On September 10, 2015, the House Committee on Natural Resources held a markup session in which it approved HR 538, the Native American Energy Act, a bill sponsored by Subcommittee on Indian, Insular, and Alaska Native Affairs Chairman Young (R-AK) by a vote of 23-12. The approved version is unchanged from the version of the bill that was introduced on January 26, 2015. HR 538 is quite similar to Subcommittee Chairman Young’s Native American Energy Act introduced in the previous Congress as HR 1548. See our General Memorandum 13-045 of May 31, 2013. As of this writing the Committee has not issued a report on HR 538, but, according to a memorandum by the Committee’s Majority staff, the bill would “promote energy development by Indian tribes and Alaska Native Corporations.” The emphasis is on streamlining transactions for the extraction of fossil fuel resources, although there is one section that mentions wind and solar, and there is a section that would authorize a tribal biomass demonstration project. The bill does not mention energy efficiency.
Section 2 of the bill would add a new section to the Indian Tribal Energy Development and Self-Determination Act of 2005 to reform the process for appraisals of land or trust assets for transactions that require the approval of the Secretary of the Interior (Secretary). This section would apply to any such transaction, and would not be limited to transactions relating to energy resources. Section 3 of the bill would direct the Secretary to ensure that all agencies within the Department of the Interior involved in review, approval, and oversight of oil and gas activities on Indian lands use a uniform system to track oil and gas wells.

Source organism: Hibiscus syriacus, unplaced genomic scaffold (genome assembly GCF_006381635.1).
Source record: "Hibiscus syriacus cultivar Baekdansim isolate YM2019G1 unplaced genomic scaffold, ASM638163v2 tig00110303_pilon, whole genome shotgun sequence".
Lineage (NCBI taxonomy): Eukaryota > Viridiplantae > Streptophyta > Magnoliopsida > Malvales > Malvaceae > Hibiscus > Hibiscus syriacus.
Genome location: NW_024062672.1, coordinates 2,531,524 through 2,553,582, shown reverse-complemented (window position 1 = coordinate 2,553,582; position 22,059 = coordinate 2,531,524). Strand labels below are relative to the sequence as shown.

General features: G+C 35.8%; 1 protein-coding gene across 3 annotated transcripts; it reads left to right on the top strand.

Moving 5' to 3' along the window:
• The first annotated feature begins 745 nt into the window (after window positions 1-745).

Section 4 of the bill would make a major change in the National Environmental Policy Act (NEPA), the federal statute that requires the preparation of an environmental impact statement (EIS) for any federal action that would significantly affect the quality of the human environment. NEPA applies to transactions relating to Indian trust or restricted land if the transaction requires action by the Secretary or another federal agency. (An EIS is not required if an environmental assessment supports a finding of no significant impact, and agencies can establish categorical exclusions for broad categories of actions with little potential to result in significant impacts.) The change in the NEPA process that the bill would bring about is that, for any proposed federal action that requires an EIS, the distribution of the EIS for review and comment would be limited to members of the tribe and “any other individual residing in the affected area.” The President’s Council on Environmental Quality would be directed to revise its regulations to implement this change, including providing for determining how to describe the affected area. This change in NEPA would not be limited to proposed federal actions relating to energy development but, rather, would apply to any proposed federal action on Indian lands that would require an EIS.